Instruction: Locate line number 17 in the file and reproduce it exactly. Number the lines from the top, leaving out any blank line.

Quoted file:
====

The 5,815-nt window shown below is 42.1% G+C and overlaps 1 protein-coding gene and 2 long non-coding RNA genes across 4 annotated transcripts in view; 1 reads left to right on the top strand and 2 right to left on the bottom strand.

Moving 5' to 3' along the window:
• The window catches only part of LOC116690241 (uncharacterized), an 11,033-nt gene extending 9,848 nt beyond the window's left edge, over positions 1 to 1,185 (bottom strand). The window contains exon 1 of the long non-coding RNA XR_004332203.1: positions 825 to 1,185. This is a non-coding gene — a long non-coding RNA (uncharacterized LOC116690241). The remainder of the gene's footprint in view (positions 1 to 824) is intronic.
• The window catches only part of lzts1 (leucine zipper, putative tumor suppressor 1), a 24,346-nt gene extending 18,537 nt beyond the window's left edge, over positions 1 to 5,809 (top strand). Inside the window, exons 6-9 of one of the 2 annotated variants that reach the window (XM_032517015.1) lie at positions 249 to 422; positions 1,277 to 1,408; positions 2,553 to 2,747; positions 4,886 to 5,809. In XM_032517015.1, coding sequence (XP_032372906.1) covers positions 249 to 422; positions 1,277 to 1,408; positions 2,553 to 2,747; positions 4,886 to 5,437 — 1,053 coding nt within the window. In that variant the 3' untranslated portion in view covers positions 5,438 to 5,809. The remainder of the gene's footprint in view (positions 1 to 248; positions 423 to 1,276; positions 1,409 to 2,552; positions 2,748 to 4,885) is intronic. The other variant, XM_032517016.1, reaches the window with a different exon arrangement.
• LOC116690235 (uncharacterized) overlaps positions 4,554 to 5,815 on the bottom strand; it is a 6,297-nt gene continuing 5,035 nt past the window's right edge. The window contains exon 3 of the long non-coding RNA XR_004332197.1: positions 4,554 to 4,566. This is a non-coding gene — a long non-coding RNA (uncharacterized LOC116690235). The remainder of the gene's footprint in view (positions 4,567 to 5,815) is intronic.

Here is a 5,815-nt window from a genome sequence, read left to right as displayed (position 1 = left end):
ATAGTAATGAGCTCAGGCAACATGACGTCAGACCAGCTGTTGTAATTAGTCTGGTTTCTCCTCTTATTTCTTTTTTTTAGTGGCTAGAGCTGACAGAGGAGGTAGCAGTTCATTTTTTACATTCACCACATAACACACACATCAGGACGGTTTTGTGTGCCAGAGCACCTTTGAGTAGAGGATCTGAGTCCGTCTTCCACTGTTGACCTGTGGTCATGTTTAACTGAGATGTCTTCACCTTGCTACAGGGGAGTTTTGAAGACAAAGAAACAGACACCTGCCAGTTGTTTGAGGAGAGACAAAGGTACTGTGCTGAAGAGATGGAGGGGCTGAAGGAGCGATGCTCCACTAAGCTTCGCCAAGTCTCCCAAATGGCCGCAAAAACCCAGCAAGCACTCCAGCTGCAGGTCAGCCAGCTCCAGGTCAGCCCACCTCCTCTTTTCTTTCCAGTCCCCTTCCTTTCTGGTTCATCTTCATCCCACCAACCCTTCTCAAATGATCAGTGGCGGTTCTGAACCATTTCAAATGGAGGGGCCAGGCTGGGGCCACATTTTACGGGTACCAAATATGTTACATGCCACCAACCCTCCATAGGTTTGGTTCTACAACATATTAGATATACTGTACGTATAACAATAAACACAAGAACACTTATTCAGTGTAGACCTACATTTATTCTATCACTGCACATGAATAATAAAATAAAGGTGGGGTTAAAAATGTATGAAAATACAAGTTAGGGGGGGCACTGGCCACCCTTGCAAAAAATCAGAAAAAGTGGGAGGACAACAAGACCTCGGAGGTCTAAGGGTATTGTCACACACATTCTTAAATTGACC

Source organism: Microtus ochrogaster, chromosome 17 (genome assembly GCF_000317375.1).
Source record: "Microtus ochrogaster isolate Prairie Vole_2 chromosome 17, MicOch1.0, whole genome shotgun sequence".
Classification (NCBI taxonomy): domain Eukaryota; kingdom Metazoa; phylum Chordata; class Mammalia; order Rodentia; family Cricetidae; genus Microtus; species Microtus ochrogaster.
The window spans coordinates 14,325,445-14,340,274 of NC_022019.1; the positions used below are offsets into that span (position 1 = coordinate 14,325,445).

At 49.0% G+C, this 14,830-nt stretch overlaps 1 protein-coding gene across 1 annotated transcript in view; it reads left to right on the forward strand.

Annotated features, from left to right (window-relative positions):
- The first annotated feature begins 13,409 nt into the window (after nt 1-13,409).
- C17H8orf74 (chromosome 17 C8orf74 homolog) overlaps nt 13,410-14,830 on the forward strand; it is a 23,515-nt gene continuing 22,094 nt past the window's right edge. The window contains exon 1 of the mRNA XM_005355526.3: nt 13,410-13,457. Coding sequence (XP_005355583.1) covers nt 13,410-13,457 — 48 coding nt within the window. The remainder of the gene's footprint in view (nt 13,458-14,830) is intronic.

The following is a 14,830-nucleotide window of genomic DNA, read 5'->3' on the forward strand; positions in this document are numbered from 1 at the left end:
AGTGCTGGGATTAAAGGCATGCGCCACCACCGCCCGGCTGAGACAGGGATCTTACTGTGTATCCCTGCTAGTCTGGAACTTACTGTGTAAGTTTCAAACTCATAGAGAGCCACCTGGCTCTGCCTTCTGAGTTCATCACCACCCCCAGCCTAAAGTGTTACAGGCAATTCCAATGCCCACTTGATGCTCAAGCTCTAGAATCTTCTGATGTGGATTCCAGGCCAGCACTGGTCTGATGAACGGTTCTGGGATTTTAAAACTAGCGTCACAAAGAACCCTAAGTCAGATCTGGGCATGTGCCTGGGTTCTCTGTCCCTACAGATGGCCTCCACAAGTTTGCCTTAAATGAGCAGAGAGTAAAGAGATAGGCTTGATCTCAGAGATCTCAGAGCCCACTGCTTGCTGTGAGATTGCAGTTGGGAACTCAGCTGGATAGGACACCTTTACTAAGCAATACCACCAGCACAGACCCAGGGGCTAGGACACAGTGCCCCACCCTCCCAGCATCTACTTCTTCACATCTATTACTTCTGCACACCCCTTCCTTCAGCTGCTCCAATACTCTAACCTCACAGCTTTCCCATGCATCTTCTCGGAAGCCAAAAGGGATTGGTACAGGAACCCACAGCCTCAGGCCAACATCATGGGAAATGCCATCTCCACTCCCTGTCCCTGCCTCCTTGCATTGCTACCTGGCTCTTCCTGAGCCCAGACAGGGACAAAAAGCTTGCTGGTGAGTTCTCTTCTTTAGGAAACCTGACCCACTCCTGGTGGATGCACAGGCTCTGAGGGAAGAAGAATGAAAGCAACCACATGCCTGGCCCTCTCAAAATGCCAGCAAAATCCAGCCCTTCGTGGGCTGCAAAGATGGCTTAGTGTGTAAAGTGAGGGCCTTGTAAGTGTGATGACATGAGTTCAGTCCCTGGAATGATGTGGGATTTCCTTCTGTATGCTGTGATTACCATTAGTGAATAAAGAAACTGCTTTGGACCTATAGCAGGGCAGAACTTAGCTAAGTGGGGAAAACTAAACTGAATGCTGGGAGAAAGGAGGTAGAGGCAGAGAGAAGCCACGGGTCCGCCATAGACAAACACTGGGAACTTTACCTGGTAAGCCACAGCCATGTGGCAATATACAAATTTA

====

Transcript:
AGTGCTGGGATTAAAGGCATGCGCCACCACCGCCCGGCTGAGACAGGGATCTTACTGTGTATCCCTGCTAGTCTGGAACTTACTGTGTAAGTTTCAAACTCATAGAGAGCCACCTGGCTCTGCCTTCTGAGTTCATCACCACCCCCAGCCTAAAGTGTTACAGGCAATTCCAATGCCCACTTGATGCTCAAGCTCTAGAATCTTCTGATGTGGATTCCAGGCCAGCACTGGTCTGATGAACGGTTCTGGGATTTTAAAACTAGCGTCACAAAGAACCCTAAGTCAGATCTGGGCATGTGCCTGGGTTCTCTGTCCCTACAGATGGCCTCCACAAGTTTGCCTTAAATGAGCAGAGAGTAAAGAGATAGGCTTGATCTCAGAGATCTCAGAGCCCACTGCTTGCTGTGAGATTGCAGTTGGGAACTCAGCTGGATAGGACACCTTTACTAAGCAATACCACCAGCACAGACCCAGGGGCTAGGACACAGTGCCCCACCCTCCCAGCATCTACTTCTTCACATCTATTACTTCTGCACACCCCTTCCTTCAGCTGCTCCAATACTCTAACCTCACAGCTTTCCCATGCATCTTCTCGGAAGCCAAAAGGGATTGGTACAGGAACCCACAGCCTCAGGCCAACATCATGGGAAATGCCATCTCCACTCCCTGTCCCTGCCTCCTTGCATTGCTACCTGGCTCTTCCTGAGCCCAGACAGGGACAAAAAGCTTGCTGGTGAGTTCTCTTCTTTAGGAAACCTGACCCACTCCTGGTGGATGCACAGGCTCTGAGGGAAGAAGAATGAAAGCAACCACATGCCTGGCCCTCTCAAAATGCCAGCAAAATCCAGCCCTTCGTGGGCTGCAAAGATGGCTTAGTGTGTAAAGTGAGGGCCTTGTAAGTGTGATGACATGAGTTCAGTCCCTGGAATGATGTGGGATTTCCTTCTGTATGCTGTGATTACCATTAGTGAATAAAGAAACTGCTTTGGACCTATAGCAGGGCAGAACTTAGCTAAGTGGGGAAAACTAAACTGAATGCTGGGAGAAAGGAGGTAGAGGCAGAGAGAAGCCACGGGTCCGCCATAGACAAACACTGGGAACTTTACCTGGTAAGCCACAGCCATGTGGCAATATACAAATTTA